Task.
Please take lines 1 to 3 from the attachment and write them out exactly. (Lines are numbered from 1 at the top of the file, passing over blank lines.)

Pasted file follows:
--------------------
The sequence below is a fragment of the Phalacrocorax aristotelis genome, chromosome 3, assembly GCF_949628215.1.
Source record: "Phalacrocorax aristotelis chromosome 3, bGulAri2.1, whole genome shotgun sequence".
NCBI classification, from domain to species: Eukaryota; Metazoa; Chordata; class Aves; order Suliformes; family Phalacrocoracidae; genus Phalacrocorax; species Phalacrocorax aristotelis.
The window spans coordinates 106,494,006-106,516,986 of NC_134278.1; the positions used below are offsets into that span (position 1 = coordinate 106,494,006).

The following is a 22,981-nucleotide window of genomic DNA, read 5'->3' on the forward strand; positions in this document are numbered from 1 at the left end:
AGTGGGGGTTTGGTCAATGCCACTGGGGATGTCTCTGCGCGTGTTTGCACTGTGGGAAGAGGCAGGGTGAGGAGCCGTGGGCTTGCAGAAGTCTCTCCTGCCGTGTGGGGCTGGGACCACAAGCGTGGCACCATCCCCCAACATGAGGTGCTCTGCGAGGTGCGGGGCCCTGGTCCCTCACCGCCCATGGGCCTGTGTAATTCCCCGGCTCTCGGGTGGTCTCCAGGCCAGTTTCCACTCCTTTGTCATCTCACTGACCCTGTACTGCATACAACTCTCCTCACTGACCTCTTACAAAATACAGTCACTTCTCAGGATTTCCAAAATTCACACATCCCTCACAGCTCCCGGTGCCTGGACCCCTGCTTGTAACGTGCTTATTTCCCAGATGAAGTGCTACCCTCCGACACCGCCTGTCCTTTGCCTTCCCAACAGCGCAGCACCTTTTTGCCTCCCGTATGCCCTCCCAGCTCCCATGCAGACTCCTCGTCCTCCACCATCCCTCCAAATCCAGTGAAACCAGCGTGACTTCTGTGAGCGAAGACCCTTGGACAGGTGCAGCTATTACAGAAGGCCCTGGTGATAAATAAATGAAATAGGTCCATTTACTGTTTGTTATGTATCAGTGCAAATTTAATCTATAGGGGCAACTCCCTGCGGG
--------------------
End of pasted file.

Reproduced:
The sequence below is a fragment of the Phalacrocorax aristotelis genome, chromosome 3, assembly GCF_949628215.1.
Source record: "Phalacrocorax aristotelis chromosome 3, bGulAri2.1, whole genome shotgun sequence".
NCBI classification, from domain to species: Eukaryota; Metazoa; Chordata; class Aves; order Suliformes; family Phalacrocoracidae; genus Phalacrocorax; species Phalacrocorax aristotelis.